According to trial testimony, Abu-Jamal saw his brother scuffle with the patrolman during a 4 a.m. traffic stop in 1981 and ran toward the scene. Police found Abu-Jamal wounded by a round from Faulkner's gun. Faulkner, shot several times, was killed. A .38-caliber revolver registered to Abu-Jamal was found at the scene with five spent shell casings.
Over the years, Abu-Jamal challenged the predominantly white makeup of the jury, the instructions given to the jurors and the accounts of eyewitnesses. He also complained that his lawyer was ineffective, that the judge was racist and that another man confessed to the crime.
His writings and radio broadcasts from death row put him at the center of an international debate over capital punishment and made him the subject of books and movies. The one-time journalist's own 1995 book, "Live From Death Row," depicts prison life and calls the justice system racist.
He garnered worldwide support from the "Free Mumia" movement, with hundreds of vocal supporters and death-penalty opponents regularly turning out for court hearings in his case.
His message resonated on college campuses and in Hollywood. Actors Mike Farrell and Tim Robbins were among dozens of luminaries who used a New York Times ad to call for a new trial, and the Beastie Boys played a concert to raise money for Abu-Jamal's defense.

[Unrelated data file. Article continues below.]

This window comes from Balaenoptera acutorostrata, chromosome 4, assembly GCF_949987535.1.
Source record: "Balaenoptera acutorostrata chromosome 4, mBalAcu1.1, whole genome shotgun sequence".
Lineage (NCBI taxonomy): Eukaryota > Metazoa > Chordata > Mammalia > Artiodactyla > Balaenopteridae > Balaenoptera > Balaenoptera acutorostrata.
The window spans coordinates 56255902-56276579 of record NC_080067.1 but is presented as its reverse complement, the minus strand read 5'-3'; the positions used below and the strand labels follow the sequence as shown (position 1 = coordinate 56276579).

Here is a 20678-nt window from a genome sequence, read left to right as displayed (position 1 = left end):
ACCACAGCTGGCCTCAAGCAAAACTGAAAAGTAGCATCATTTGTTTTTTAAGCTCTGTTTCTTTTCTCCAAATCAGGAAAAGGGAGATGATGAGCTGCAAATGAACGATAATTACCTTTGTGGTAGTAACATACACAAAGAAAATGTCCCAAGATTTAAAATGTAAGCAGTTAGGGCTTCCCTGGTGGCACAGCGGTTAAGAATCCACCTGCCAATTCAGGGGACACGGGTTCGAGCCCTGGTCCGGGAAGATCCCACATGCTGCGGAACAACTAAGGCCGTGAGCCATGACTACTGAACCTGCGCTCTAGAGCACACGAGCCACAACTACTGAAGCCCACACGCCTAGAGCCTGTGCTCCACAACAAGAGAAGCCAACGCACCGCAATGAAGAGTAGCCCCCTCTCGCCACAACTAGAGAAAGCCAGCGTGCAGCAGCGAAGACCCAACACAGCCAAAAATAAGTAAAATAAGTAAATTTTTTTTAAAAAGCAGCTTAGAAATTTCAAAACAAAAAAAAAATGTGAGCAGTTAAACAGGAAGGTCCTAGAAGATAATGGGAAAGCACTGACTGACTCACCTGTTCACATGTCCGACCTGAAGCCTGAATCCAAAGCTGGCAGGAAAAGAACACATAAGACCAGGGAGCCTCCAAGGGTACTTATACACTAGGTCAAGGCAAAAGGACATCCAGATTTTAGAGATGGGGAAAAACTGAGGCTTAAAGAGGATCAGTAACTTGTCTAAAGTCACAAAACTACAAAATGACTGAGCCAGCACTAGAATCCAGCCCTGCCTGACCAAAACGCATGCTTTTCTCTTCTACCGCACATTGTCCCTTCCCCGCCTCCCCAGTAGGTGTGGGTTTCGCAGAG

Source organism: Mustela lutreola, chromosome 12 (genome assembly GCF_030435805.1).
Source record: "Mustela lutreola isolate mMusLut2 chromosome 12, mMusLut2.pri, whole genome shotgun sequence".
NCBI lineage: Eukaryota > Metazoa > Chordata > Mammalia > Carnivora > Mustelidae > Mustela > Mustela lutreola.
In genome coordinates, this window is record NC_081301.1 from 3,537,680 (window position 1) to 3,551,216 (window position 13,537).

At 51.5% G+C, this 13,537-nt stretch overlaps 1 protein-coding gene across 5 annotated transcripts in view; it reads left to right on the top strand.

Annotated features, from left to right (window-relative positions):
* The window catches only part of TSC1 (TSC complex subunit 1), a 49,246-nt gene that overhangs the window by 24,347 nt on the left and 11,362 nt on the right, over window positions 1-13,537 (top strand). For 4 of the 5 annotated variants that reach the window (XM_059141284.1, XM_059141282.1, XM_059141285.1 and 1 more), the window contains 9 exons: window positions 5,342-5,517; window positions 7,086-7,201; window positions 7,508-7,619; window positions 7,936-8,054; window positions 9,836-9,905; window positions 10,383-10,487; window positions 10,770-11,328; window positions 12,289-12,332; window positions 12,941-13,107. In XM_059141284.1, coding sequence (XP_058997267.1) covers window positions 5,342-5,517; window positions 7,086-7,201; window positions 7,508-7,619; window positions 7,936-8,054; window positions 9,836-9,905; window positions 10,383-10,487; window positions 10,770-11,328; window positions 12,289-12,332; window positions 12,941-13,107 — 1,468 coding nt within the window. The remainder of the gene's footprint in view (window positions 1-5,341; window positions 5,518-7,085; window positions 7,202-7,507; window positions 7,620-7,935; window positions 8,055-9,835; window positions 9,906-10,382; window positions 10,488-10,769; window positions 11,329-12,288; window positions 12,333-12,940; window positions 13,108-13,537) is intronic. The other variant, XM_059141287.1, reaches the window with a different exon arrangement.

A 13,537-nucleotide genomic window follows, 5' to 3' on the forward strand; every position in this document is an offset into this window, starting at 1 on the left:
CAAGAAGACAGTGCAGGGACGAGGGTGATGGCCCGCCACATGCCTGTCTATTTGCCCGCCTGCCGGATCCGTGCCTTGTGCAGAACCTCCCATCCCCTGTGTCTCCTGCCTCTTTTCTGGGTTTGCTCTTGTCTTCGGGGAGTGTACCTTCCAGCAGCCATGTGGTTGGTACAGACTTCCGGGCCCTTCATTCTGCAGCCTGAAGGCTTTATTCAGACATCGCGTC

Faulkner's widow labored to ensure her husband was not forgotten.
"My family and I have endured a three-decade ordeal at the hands of Mumia Abu-Jamal, his attorneys and his supporters, who in many cases never even took the time to educate themselves about the case before lending their names, giving their support and advocating for his freedom," she said Wednesday. "All of this has taken an unimaginable physical, emotional and financial toll on each of us."
Amnesty International, which maintains that Abu-Jamal's trial was "manifestly unfair and failed to meet international fair trial standards," said the district attorney's decision does not go far enough. Abu-Jamal still has an appeal pending before the Pennsylvania Supreme Court over the validity of ballistics evidence.
"Amnesty International continues to believe that justice would best be served by granting Mumia Abu-Jamal a new trial," said Laura Moye, director of the human rights group's Campaign to Abolish the Death Penalty.
Members of Philadelphia's police community stood with Williams and Maureen Faulkner as the decision was announced. Former police union president Rich Costello blasted the courts for ordering a new sentencing hearing.
"Where do Maureen and the Faulkner family go for a reduction in their sentence?" Costello said. "For 30 years now, they have been forced to suffer grief, anguish, abuse, insults, intimidation, threats and every other sort of indignity that can be visited on a family already in grief."
Faulkner lashed out at the judges who overturned the death sentence, calling them "dishonest cowards" who, she said, oppose the death penalty. The widow also vowed to fight any special treatment for Abu-Jamal behind bars, saying he should be moved to the general population after being taken off death row.
"I will not stand by and see him coddled, as he has been in the past," Faulkner said. "And I am heartened that he will be taken from the protective cloister he has been living in all these years and begin living among his own kind — the thugs and common criminals that infest our prisons." -- (AP)